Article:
It’s said that many hands make light work, but could that be true for science communication too? In an opinion piece in PNAS that came out last week (Kuehne and Olden 2015 http://www.pnas.org/content/112/12/3585.full ), we propose that lay summaries – published online alongside traditional abstracts – are an efficient and needed science communication option in a changing media landscape. Communication of research is undergoing radical and rapid change through ever-increasing reliance on the internet, resulting in a shift from traditional top-down knowledge transfers to a “media ecosystem” (see figure below). Within this ecosystem, widespread adoption of lay summaries could substantially bolster current science communication efforts by creating reliable and direct pathways between scientists and diverse audiences including journalists, policymakers, resource managers, and the general public. We argue that it wouldn’t hurt interdisciplinary communication between scientists either!
Although lay summaries should enhance science communication across all disciplines, the need for broadly accessible research results is paramount in ecology and the environment. So we are taking this opportunity to urge journal editors and publishers in these fields to provide the platform for publication and incorporate requirement of lay summaries into their peer-review process. If you support the inclusion of online lay summaries we hope that you’ll join us in signing an open letter http://washington.co1.qualtrics.com/jfe/form/SV_bQIXBWeha7Aeahv to major ecology and environmental journals which will be sent on April 10th.
Lauren Kuehne and Julian Olden
University of Washington School of Aquatic and Fishery Sciences
Science communication in graduate school: time well spent or a distraction on the way to a thesis?
Spoiler alert: I am going to try to persuade you that all graduate students should engage in science communication. In fact, our Freshwater Ecology & Conservation lab – made up of 3 master’s and 2 PhD students, 1 post-doc, 1 research scientist, and 1 early career professor – wrote a hot-off-the-press journal article in Conservation Biology about how graduate students can (and should) do science communication. But we know that grad students don’t have time to read any more papers, so a “Cliff Notes” version seemed in order.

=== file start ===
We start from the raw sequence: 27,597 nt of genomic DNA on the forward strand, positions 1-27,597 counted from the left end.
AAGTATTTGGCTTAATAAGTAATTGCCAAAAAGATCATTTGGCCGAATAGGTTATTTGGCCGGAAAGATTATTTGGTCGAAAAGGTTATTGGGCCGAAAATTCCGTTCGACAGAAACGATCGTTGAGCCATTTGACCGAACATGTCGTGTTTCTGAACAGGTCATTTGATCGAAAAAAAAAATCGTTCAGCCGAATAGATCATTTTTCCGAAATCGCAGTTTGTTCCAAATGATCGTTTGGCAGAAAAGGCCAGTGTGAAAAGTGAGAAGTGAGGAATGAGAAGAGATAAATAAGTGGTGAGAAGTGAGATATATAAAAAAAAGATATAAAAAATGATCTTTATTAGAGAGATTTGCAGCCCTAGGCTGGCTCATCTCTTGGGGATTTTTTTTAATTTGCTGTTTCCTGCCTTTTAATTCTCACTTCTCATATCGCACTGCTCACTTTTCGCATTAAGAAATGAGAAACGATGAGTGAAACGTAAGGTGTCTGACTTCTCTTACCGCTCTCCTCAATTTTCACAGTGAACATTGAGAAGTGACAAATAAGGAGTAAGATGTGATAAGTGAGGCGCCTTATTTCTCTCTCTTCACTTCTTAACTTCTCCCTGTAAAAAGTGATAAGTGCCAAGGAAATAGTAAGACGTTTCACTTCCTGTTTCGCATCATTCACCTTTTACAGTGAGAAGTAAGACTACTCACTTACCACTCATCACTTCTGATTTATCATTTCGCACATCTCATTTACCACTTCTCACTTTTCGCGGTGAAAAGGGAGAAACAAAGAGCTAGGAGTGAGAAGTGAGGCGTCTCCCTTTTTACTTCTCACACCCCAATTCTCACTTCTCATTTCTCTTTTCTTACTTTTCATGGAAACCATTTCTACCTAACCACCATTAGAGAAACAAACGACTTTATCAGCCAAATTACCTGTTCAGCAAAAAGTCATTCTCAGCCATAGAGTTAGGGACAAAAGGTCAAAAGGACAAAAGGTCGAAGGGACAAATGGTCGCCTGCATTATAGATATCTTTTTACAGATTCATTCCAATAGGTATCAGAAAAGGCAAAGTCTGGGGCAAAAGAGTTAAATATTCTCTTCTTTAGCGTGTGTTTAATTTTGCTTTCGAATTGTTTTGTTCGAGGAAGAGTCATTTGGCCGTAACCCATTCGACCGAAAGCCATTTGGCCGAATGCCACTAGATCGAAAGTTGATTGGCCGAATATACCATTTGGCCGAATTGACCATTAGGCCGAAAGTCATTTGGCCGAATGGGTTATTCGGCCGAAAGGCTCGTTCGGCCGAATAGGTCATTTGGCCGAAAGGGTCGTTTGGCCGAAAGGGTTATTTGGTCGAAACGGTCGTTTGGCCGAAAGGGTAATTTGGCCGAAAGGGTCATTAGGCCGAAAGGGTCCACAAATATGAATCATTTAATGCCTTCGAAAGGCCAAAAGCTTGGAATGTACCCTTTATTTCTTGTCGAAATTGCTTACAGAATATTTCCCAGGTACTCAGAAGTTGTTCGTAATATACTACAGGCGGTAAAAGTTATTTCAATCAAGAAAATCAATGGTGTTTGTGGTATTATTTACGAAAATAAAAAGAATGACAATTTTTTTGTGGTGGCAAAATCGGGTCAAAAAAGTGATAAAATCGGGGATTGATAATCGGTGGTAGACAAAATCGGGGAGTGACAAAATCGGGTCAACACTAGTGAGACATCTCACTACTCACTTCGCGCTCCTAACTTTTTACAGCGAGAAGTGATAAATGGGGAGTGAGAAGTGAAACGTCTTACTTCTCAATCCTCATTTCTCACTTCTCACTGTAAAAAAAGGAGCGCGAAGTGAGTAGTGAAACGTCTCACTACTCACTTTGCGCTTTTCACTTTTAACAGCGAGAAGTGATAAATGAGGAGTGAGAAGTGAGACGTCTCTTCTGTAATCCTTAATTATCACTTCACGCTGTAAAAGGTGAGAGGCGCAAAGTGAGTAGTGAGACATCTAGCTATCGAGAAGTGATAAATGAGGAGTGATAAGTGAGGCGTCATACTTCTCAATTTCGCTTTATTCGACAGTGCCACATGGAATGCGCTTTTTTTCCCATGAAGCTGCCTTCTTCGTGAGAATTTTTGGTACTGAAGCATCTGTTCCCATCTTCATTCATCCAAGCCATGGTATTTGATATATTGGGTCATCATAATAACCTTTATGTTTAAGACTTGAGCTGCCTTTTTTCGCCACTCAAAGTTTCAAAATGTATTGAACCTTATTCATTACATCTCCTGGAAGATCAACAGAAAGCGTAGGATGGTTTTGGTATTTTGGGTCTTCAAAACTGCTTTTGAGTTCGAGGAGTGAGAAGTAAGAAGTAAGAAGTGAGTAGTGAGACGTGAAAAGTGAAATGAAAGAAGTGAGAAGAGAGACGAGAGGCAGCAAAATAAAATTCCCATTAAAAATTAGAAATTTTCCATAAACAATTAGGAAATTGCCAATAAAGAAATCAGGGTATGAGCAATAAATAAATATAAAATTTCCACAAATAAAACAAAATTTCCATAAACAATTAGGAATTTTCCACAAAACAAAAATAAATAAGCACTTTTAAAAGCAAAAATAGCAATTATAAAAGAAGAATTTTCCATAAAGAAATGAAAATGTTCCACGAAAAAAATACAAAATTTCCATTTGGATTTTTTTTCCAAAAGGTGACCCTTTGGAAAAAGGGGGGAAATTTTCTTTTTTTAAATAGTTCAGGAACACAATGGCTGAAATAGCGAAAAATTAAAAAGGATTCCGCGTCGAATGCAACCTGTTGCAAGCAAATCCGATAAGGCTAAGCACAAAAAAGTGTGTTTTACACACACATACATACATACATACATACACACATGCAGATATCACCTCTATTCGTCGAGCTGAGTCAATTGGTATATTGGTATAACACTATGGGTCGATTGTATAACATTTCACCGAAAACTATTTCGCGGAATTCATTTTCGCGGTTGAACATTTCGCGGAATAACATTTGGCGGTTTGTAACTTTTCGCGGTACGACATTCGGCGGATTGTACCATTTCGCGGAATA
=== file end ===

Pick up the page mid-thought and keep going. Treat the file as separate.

If you are reading this blog, you may know something about science communication, by which I mean (very generally) talking about research to audiences other than scientists. Maybe you even have an opinion about it, something like “I wish I knew how to do that better”, or “If only I wasn’t so busy”. Or maybe you already dislike this post, because “I’m still learning how to DO science – I’ll figure out communicating it later!” Continue reading
By Andrew Tredennick
One morning as I was working on revisions for a paper I had submitted to PLoS ONE, this popped up on my Twitter feed,
and I immediately felt defeated. Had I chosen poorly when deciding to submit to PLoS ONE? Or, are those people that view PLoS ONE as “career suicide” just old-school professors who, for some weird reason, think papers don’t get reviewed at PLoS ONE? And, does that even matter, since I’ll need those same old-school professors to want to hire me in a couple years? Needless to say, my motivation for finishing the revisions waned. Continue reading
By Kristin Marshall
So, you just finished writing a paper on a really cool project. Finally. And you’ve gotten your co-authors to sign off on it. Finally. And it only took 15 drafts. Amazing. Now what? Where should you send it? The blogosphere has been humming with discussion on where to submit your papers in the past couple months. Check out Jeremy Fox’s advice over at Dynamic Ecology, or Ethan White’s at Jabberwocky Ecology, or our very own Nate Hough-Snee’s right here.
Rather than add my general philosophy to that discussion, I am going to give a concrete example of one of my papers and its trajectory from first submission to publication. Specifically, the paper I recently blogged about on Yellowstone willows that appeared in ProcB. Continue reading
Well, folks, it looks like very few of us actually protect our writing time. 92% of us ‘write a few hours a week’ or ‘fit it in when we can.’
Writing is our contribution to the advancement of scientific knowledge. Writing is the means in which we ‘get our science out there.’ And, given the number of publications in circulation despite the competitive nature of the review process, we are clearly getting it done. But, one would think that this critical component of our careers would be our #1 priority.
So, why is it not a priority? Why is this time not carved out each week?
This data, of course, does not represent the breadth of the scientific community. Re-post? I think so. I challenge you to take the time to respond. ~ Sarah B. ~